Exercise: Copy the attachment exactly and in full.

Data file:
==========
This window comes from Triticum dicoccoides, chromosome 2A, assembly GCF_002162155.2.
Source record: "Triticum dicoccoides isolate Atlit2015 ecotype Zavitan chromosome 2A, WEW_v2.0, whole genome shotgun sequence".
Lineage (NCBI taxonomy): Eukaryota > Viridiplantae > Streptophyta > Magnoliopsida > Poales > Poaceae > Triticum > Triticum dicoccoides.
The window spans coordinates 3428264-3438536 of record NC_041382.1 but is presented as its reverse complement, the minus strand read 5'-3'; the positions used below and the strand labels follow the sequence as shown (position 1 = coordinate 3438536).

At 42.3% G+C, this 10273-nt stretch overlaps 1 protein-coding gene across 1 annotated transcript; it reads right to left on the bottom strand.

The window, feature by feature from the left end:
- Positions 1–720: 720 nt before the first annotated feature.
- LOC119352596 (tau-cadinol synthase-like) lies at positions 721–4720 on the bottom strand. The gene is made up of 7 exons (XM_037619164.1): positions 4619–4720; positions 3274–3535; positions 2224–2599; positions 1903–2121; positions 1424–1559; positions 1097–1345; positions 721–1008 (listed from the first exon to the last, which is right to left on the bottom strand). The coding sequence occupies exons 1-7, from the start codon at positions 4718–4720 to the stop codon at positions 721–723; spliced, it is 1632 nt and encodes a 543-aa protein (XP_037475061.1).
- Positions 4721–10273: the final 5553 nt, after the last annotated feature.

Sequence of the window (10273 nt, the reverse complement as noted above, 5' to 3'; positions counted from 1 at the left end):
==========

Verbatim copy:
This window comes from Triticum dicoccoides, chromosome 2A, assembly GCF_002162155.2.
Source record: "Triticum dicoccoides isolate Atlit2015 ecotype Zavitan chromosome 2A, WEW_v2.0, whole genome shotgun sequence".
Lineage (NCBI taxonomy): Eukaryota > Viridiplantae > Streptophyta > Magnoliopsida > Poales > Poaceae > Triticum > Triticum dicoccoides.
The window spans coordinates 3428264-3438536 of record NC_041382.1 but is presented as its reverse complement, the minus strand read 5'-3'; the positions used below and the strand labels follow the sequence as shown (position 1 = coordinate 3438536).

At 42.3% G+C, this 10273-nt stretch overlaps 1 protein-coding gene across 1 annotated transcript; it reads right to left on the bottom strand.

The window, feature by feature from the left end:
- Positions 1–720: 720 nt before the first annotated feature.
- LOC119352596 (tau-cadinol synthase-like) lies at positions 721–4720 on the bottom strand. The gene is made up of 7 exons (XM_037619164.1): positions 4619–4720; positions 3274–3535; positions 2224–2599; positions 1903–2121; positions 1424–1559; positions 1097–1345; positions 721–1008 (listed from the first exon to the last, which is right to left on the bottom strand). The coding sequence occupies exons 1-7, from the start codon at positions 4718–4720 to the stop codon at positions 721–723; spliced, it is 1632 nt and encodes a 543-aa protein (XP_037475061.1).
- Positions 4721–10273: the final 5553 nt, after the last annotated feature.

Sequence of the window (10273 nt, the reverse complement as noted above, 5' to 3'; positions counted from 1 at the left end):